Pharmacodynamic interactions of quinolines with other antimalarial compounds in vitro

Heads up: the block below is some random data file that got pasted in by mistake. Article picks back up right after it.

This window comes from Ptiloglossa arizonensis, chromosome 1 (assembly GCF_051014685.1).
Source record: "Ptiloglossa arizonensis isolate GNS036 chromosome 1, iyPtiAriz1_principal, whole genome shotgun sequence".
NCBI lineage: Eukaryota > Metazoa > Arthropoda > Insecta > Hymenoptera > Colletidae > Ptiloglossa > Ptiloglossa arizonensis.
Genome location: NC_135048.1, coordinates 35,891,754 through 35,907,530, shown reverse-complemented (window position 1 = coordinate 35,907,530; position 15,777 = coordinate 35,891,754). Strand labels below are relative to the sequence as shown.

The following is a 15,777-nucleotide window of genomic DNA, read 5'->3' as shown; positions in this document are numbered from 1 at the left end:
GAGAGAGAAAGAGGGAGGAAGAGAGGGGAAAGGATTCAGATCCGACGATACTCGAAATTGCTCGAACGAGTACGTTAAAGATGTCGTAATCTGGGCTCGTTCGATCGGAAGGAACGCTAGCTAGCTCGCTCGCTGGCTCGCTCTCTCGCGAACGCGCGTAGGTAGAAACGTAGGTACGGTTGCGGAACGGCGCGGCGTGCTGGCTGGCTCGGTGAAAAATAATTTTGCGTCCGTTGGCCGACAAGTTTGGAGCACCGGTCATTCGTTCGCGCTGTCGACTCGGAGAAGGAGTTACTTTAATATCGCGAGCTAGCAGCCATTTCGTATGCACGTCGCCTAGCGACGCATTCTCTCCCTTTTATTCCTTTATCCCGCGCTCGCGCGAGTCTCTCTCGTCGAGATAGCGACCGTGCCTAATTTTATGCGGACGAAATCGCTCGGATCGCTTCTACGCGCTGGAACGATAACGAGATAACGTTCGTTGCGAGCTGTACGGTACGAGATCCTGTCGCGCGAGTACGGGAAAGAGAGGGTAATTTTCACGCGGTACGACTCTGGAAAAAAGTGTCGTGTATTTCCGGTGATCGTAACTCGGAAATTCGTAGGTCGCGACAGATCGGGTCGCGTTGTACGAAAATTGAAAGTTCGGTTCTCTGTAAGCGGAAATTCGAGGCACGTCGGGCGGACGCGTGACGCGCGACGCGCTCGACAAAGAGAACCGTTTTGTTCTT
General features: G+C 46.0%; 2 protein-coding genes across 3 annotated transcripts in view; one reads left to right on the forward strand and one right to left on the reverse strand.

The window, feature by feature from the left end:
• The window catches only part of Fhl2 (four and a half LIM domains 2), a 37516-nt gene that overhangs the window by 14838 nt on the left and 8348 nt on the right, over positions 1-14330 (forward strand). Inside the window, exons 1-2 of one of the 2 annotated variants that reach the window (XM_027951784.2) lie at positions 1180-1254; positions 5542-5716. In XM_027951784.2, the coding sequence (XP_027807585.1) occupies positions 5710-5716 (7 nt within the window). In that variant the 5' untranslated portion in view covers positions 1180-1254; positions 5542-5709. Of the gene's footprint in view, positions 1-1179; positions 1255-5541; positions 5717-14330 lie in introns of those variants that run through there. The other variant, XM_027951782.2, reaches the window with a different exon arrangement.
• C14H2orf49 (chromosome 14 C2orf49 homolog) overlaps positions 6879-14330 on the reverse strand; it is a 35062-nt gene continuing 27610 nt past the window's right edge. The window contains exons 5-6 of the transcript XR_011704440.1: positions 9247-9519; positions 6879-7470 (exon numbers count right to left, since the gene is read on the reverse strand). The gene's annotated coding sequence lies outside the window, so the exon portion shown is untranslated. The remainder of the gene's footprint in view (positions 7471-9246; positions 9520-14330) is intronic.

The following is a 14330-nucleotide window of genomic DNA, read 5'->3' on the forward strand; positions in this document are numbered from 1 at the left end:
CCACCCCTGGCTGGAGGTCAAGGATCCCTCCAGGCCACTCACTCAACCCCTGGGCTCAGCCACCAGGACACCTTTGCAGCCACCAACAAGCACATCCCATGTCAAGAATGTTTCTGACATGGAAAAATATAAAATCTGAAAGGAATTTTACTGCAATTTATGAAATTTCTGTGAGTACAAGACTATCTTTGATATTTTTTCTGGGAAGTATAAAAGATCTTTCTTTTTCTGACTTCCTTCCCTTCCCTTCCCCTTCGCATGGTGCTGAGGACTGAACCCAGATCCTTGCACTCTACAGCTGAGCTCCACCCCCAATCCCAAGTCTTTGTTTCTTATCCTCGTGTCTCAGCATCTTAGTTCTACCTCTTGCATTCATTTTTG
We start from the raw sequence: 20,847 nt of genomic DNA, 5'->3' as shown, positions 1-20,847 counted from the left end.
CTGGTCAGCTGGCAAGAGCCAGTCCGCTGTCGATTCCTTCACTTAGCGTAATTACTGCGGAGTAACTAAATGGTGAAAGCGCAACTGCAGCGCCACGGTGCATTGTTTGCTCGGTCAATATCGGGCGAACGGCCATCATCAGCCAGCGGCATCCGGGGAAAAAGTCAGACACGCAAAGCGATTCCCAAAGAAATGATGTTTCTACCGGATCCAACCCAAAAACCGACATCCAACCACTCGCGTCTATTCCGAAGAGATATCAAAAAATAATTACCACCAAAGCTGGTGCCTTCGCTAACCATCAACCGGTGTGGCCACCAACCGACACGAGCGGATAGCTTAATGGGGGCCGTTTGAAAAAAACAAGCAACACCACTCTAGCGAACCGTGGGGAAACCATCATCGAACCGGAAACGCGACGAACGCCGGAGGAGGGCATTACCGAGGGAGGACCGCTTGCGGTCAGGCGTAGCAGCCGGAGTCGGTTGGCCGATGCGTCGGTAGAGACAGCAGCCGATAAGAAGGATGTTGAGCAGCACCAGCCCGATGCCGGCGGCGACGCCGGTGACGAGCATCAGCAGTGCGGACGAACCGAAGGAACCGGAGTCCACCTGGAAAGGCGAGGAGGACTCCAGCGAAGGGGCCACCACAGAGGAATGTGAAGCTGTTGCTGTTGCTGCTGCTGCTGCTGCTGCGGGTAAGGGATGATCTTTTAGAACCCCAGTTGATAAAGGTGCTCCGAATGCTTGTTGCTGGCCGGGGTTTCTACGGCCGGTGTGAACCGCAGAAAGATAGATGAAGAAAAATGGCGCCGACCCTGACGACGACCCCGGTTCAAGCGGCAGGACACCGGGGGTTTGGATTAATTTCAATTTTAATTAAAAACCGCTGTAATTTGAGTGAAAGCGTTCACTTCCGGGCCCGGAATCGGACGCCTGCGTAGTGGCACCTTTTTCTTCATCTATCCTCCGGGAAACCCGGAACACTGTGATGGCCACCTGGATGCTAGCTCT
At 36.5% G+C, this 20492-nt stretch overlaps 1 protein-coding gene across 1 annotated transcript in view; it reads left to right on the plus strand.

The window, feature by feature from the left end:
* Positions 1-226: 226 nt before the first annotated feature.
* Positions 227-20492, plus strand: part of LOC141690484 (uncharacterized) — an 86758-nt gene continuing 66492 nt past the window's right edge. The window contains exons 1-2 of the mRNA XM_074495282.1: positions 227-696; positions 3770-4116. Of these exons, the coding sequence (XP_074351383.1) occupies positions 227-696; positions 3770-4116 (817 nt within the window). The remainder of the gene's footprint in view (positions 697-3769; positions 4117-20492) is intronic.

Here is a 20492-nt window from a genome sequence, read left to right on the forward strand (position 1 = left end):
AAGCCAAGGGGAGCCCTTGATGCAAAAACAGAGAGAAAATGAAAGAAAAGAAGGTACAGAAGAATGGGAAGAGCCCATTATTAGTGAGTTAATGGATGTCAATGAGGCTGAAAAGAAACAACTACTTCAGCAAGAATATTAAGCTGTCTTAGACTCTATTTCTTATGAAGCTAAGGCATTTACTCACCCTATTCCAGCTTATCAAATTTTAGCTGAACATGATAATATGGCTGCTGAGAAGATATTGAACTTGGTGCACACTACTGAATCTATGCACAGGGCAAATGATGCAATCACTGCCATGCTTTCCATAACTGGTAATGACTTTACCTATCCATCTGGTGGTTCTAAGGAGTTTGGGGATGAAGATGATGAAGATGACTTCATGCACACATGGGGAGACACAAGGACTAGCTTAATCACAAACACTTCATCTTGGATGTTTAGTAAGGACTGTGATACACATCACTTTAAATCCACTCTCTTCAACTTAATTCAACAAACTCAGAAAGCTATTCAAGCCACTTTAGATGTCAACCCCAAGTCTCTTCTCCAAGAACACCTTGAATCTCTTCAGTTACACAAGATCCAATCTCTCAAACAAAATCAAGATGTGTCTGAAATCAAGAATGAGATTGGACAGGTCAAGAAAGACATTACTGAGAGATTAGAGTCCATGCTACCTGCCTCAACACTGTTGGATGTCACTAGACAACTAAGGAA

Abstract: Chemotherapy remains the most reliable means for the control of Plasmodium falciparum malaria. Unfortunately the parasite has been able to develop resistance to the majority of the antimalarials currently employed. Success in the treatment of resistant infectious diseases such as leprosy, TB and HIV with combination therapy has generated wide interest in its application in malaria. Presently, WHO recommends the deployment of any novel antimalarial regimens for the treatment of P. falciparum only as drug combinations. Artemisinin (ART) combination therapy (ACT) represents the main combination option. Whilst, Quinoline antimalarials are the most important partners in this globally employed chemotherapy strategy. The major objective of this work was to contribute, using the in vitro P.falciparum continuous culture model, the pharmacodynamic interactions between antimalarials as a tool for combination therapy strategies. Special emphasis was conferred on quinoline structures. These include amodiaquine (AQ), its active metabolite desethylamodiaquine (DAQ), quinine (QNN), lumefantrine (LUM), desbutyl-benflumetol (DBB) and pyroniridine (PYRON), with drugs of diverse structure ART, atovaquone (ATQ). Drug susceptibility tests were performed for monocompounds along with drug combinations, according to chequerboard titration designs, of which the raw data obtained were calculated using two evaluation methods, O/E ratios (EC50, EC90, EC99) and isobolograms (sigmaFICs). AQ and DAQ showed high potency against P. falciparum, were superior to most recent antimalarials effective against chloroquine (CQ). Also confirmed was the high potency of DBB over LUM. DBB deserves further and more detailed preclinical/toxicological investigations. AQ and DAQ were able to synergise with such compounds as, quinoline (QNN) and endoperoxide (ART) type of structures. AQ was also shown to synergise markedly with ATQ, a naphthoquinone ATQ. These results discern AQ and DAQ as flexaible partners in the context of combination therapy. In particular, their evident synergism with ART supports its present use in ACT strategies. ART mainly synergised with the two Mannich base-containing quinolines herein tested, AQ and PYRON. Conversely, why ART does not synergise with CQ as much remains an open question, even though this observation could relate to the fact that CQ does not harbour a Mannich base in its structure. AQ exhibited marked synergism with its active metabolite DAQ, even at trace concentrations. We further confirmed that this drug/metabolite phenomenon also occurs between quinoline methanols: LUM and its putative metabolite, DBB. This is the first time it has been shown that some antimalarials can significantly synergise with their own structurally similar active metabolites.
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